At Auburn, the team did a 5 minute set of 8/100 total with a max of five up front. The A cut was 42 flat and people had to get under it with fins on from a push. If they missed one, they had to do an extra, and so on until they maxed out at eight. Everyone embraced the challenge and had fun with it. Transcript: "Ryan, I'm trying to wrack my brain here for an individual who's done some amazing things. We've had many over the years, but here's a team set that we did at Auburn that really stands out in my memory is we did 8/100 total on 5 minutes. But the kicker was you had to do a maximum of five up front, and you had to get under the A cut. It was from a push, and we had fins on. So let's say for freestyle the A cut was 42 flat. You had to push five of them under the A cut. If you got all five, you were done. If you missed one, you had to-- you had to do an extra. So you had to do six. If you missed again, you had to do seven. You missed again, you had to do a total of max eight of them. So it kind of favored the people that went for it up front and challenged them. I just remember as a team everybody really embraced. It was a lot of fun getting under those A cuts. A couple of people missed, had to do an extra one here or there. I don't think anyone went all the way to eight. But that was a really cool fun team set that we did. Everybody getting under the A cuts with fins on from a push. Fun set."
This power session set for Bruno Freitas will start with a 200 technique swim, slow tight flip turns, and then a strong push and glide on each wall. Then we'll do four sided dolphin kick, scull, and forward/backward on the way down/back. We'll do three rounds of a dead start descend 1 to 3 before moving on to drag sox six kick dolphin kick fast off the wall followed by three rounds of power rack into a 15 meter blast. The set will finish with power pumps from the flags to the flags, all out, and then an easy flop back, combined with 100 flop in between. Transcript: "All right, Sophie, I literally just wrote my favorite type of set. It's for Bruno Freitas this afternoon. And it's a Power Session. OK, we're going to warm up here. We've got a 200 technique, swim, slow tight flip turns, and then a strong push and glide on each wall. Then we're going to go a four sided dolphin kick, just feeling rhythm for 100 and 250 scull, scrunch scull, forward on the way down, backward on the way back. We'll do two rounds of that warm-up. Then we're going to get into the power here. We've got a three cycle dead start descend 1 to 3, and then we'll do three rounds of that. So it's just starting from a dead start. Start with good distance per stroke. And then get faster each one, three cycles on that. And then we'll do three rounds. We're going to put some drag sox on. We're going to six kick dolphin kick fast just off the wall with the drag sox. And then take the sox off. And do the same thing, a couple of rounds without the sox on, and then we'll do three total rounds of that. Now that's for the drag sox. Then we'll move to the power racks. Dead start for the first one, just nice and light. And then we'll do a dolphin kick one. And then we'll take it off and do a 15 meter blast. We'll do three rounds of the power rack into a 15 blast, finish off with some fins and paddle work. Power pumps, I call these, from the flags to the flags, all out, and then just flop easy back. We'll do six rounds of that. And then in between, we're going to swim some just 100 flop just nice and easy. So that's a power set. That's the one that I like the most."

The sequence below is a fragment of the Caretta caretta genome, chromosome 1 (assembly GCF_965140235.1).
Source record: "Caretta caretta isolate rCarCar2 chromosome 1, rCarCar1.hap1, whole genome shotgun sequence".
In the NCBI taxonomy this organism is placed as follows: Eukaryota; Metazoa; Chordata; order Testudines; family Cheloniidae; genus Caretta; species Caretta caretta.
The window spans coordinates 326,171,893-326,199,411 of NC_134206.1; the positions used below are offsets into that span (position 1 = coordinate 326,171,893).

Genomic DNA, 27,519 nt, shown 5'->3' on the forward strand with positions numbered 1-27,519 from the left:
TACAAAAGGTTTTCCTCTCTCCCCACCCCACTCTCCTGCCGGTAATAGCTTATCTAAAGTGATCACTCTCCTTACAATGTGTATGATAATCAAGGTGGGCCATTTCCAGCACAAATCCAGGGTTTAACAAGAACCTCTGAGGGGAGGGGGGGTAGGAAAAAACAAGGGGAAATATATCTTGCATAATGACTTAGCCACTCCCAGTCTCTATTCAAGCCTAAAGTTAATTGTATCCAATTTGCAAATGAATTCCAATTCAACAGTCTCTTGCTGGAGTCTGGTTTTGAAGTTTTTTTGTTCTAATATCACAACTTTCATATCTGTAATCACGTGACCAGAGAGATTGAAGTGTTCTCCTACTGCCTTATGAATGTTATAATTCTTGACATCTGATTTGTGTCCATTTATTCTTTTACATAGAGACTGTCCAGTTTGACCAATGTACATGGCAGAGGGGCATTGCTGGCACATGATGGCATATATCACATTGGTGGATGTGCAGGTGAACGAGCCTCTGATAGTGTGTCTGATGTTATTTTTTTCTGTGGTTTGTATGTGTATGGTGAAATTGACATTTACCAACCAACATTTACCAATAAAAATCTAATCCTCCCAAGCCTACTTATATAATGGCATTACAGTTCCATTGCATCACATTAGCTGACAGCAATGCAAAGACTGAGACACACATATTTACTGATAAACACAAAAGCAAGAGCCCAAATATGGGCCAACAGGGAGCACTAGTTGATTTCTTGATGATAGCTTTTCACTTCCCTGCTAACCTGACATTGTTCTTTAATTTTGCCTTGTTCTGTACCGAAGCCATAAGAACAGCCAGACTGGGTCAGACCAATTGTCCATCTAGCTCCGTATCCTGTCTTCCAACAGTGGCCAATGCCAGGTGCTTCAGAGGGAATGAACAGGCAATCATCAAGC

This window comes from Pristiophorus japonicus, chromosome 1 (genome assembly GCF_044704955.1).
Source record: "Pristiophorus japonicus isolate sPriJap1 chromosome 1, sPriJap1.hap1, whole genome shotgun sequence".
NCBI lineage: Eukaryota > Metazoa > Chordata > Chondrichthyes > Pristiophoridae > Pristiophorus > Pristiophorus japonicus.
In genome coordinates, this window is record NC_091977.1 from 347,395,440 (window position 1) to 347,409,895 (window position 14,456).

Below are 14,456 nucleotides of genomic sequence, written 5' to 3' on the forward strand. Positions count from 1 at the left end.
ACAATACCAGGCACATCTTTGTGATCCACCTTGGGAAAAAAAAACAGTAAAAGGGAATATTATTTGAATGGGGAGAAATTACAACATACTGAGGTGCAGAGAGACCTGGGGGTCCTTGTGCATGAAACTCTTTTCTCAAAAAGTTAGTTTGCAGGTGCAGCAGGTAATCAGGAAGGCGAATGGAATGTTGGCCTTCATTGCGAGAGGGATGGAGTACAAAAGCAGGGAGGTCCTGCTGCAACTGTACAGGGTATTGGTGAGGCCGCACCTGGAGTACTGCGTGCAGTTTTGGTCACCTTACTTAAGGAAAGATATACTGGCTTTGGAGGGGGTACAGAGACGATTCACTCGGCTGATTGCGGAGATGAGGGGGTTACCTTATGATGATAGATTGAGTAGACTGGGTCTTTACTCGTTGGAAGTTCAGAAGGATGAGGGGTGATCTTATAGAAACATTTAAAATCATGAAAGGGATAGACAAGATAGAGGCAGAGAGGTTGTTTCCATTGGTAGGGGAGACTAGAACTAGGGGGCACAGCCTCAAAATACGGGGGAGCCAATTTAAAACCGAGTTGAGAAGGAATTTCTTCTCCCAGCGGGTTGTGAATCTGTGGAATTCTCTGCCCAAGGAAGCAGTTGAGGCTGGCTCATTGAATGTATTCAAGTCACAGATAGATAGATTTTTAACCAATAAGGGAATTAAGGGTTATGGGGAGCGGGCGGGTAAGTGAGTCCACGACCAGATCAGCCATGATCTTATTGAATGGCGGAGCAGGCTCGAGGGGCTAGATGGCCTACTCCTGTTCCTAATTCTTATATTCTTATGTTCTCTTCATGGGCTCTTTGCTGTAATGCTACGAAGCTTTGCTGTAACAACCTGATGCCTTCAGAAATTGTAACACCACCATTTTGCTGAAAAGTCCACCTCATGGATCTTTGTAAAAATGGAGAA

David Popovici, wearing a white cap and displaying an Alex Popov-style freestyle, broke the world record for swimming in Rome. His technique was impressive, with a low profile and good balance. He finished the race in 46.8 seconds to the delight of the massive audience. Transcript: "OK, let's watch the race here together. David here is in lane 4, in the white cap, long limbs, lengthy, big hands, big feet, skinny, lean torso. Here we go. This is the world record swim in Rome. Gets up on his technique. Look, you can tell here, he's not the best on the water. He gets into a loping kind of freestyle here, almost like a throwback to Alex Popov. But look at the length that he's using. He does have good balance, he stays low in his profile in the water, his hips are high. He's still got so much to improve, which is fantastic. Even in and out of his walls there, he's not the best. But man, this is where he really takes off, this second 50, just maintains. Look at that length that he's got, look at the balance, beautiful low profile on the breath, nothing is out of place, and he just maintains better than anybody in history. And that, my friends, is a world record. Wow, what a swim, have never seen anything like that type of performance, 46.8 against a world class field in front of a massive audience. David Popovici, there's going to be people analyzing him and this race for many, many years to come. But I love the fact that he's a nice throwback to the old school almost Alex Popov style. Look at this 17-year-old sitting on the lane line. What a brilliant response, changing the course of history for all the future. Just a pleasure to watch. [INAUDIBLE]"Popovici race strategy
I have a dog and we are on the same team. Transcript: "Take your mark. Yep. Yep. You got a one. I got a dog, yeah. Ten one. One team, one--"